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Museum of Victorian Science

There are many reasons to visit the North York Moors. For me, it was a chance, once again, to tramp across open land with the feel of heather beneath my feet; an activity I used to indulge in frequently when I lived in the area. Indeed, I can recall the completion of the forty mile Lyke Wake Walk across the moors as bringing both a sense of achievement, and complete exhaustion. While in the area, The Son recommended we make our way to Glaisdale and visit the Museum of Victorian Science. So we did.

You don’t just turn up at the museum, you have to book. We arrived about ten minutes before the appointed time and headed up a narrow lane to the entrance; and out popped this gentleman:


“How did you know we were coming early?” I asked.
“I was watching out of the window for you.”

They don’t do that at the British Museum.

The immaculately attired gentleman was Tony Swift and he led us into his museum. If you were exaggerating you would say it was housed in a small room, if you were being accurate you could describe it as being in an ample broom cupboard. It’s no wonder visitors are limited to four at a time and by appointment, there is little space to stand because the tiny room is stuffed with equipment.



After a brief safety message which could be summarised as: “don’t move and don’t touch anything, or you might die”, Tony launched into an hour of physics history, illustrated by experiments provided by his many wonderful machines. She who must be obeyed had no idea what he was on about and I wished I had paid more attention in class back in the last century. If I had had a teacher like Tony, I would have paid more attention, He didn’t just tell us about science, he showed it in action with beguiling demonstrations which fizzed, popped and glowed. He even gave himself a massive electric shock at one point, although that was not intended.

After an hour, we took a break and went into the main part of the house where his wife, Pat, served us with tea and biscuits. What was probably intended as ten minutes turned into an hour as we chatted, and my wife tried to convince Tony he could be a massive YouTube star (he could). Then it was back in the room for some more demonstrations, with the grand finale being Tony’s personal interpretation of the Frankenstein story, with his home made Tesla machine being the star of the show. You don’t get that at the British Museum.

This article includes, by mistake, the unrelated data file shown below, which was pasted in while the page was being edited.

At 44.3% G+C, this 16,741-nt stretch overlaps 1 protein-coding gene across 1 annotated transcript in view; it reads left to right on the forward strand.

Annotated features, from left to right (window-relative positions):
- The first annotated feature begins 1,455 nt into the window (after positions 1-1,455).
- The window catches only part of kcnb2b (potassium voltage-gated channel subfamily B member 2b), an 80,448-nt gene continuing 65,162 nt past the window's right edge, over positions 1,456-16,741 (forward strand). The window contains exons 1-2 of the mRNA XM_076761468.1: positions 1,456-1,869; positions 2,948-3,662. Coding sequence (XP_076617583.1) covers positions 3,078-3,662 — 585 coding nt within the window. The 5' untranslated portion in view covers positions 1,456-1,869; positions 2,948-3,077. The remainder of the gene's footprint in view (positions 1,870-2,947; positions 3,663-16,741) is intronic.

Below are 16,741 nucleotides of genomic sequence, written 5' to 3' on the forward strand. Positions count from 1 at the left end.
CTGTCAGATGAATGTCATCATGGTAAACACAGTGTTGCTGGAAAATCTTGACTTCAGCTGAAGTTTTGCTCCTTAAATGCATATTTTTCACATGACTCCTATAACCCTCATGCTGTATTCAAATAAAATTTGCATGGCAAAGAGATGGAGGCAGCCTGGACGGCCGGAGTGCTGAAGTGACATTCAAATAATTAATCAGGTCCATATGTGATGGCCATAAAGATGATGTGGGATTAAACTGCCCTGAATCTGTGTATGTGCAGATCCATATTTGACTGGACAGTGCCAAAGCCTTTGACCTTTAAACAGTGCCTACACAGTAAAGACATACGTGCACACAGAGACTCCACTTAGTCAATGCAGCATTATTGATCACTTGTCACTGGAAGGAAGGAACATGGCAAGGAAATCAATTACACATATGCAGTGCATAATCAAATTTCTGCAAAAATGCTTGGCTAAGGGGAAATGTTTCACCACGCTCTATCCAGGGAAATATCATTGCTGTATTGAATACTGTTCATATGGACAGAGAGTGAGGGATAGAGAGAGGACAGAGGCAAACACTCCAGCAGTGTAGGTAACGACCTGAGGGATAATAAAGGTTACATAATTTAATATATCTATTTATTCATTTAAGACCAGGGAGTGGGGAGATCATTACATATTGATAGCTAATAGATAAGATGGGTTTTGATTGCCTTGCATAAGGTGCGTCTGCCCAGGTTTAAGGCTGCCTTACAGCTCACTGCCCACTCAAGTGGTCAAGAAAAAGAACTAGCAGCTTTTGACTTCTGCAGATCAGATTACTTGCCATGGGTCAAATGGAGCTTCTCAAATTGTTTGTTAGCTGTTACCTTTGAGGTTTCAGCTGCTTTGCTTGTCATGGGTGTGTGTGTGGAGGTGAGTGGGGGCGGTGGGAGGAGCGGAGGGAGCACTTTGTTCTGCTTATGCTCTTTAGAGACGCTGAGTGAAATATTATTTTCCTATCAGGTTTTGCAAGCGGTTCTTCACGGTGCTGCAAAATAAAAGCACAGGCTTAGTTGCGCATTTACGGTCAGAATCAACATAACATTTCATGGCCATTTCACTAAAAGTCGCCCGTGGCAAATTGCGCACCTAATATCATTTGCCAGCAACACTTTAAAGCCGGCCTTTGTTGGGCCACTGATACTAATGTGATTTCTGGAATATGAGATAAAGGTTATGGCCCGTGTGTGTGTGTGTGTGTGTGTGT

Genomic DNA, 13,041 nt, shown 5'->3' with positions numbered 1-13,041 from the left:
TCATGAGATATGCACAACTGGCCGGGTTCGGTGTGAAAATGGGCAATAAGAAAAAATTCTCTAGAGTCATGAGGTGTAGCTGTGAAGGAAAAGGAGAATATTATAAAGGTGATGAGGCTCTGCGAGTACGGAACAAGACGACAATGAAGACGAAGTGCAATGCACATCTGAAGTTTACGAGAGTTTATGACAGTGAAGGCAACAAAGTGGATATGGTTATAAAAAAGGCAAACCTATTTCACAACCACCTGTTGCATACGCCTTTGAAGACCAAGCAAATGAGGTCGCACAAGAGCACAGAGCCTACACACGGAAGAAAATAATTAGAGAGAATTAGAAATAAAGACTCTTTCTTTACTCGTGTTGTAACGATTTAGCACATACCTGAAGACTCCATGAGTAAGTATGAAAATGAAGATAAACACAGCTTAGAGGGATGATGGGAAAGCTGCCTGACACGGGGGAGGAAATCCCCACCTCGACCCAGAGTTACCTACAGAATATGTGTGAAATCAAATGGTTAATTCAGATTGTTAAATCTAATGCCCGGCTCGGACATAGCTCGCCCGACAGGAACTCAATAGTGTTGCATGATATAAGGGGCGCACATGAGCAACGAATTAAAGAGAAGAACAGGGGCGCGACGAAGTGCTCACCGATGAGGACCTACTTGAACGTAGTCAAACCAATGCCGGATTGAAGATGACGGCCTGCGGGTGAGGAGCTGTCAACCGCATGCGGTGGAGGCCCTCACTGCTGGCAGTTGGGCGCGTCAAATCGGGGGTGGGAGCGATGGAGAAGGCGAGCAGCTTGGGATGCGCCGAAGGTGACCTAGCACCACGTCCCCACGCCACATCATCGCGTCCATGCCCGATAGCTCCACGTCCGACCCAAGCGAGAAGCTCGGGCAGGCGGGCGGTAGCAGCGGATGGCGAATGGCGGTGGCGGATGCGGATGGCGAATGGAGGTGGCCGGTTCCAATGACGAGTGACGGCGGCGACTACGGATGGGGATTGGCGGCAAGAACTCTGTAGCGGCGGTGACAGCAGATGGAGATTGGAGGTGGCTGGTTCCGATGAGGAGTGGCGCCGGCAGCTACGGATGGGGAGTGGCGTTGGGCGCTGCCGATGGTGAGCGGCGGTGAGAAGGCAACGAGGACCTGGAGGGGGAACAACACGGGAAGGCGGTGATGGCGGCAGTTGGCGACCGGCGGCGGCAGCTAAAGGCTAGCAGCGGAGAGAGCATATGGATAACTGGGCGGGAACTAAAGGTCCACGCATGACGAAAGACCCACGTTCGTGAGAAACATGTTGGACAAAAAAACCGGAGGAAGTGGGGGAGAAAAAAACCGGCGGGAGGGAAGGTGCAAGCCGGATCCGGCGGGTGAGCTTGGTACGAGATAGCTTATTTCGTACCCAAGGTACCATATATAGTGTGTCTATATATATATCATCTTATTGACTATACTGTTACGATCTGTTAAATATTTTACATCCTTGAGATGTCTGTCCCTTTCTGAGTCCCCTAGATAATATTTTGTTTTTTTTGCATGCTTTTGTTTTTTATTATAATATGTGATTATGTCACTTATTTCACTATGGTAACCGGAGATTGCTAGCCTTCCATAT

Tony has acquired some of his machinery over the years at sales, some he has made himself, and some have been heavily modified. I could easily spend a day inspecting it all and photographing it. Understandably, given the (literally) heavily charged atmosphere during the show, photo taking is not possible; but at the end of our visit I took a few shots.














As we walked away, I told my wife that Tony is the perfect example of the type of Englishman I would aspire to be: polite, slight eccentric, and passionate in his interests. I then told her of my new plan to convert the bathroom into the “museum of old cameras”; but she had stopped listening. She is in for a surprise.

This Post Has 2 Comments
  1. Wonderful, just wonderful!
    Tony Swift is a saint whose efforts we must emulate; a model to all of us with shelves to fill…
    God Bless the British Empire and its glorious Industrial Revolution!!
    So glad you went, lovely photos.

  2. Top job. Now I understand your bias against the Cotswolds and all points south of Yorkshire. I did the Lyke Wake walk in the very early seventies and had forgotten all about it until I read your amusing post. What a brilliant museum. My only question is this: are you sure it is she who must be obeyed who is in for a surprise?

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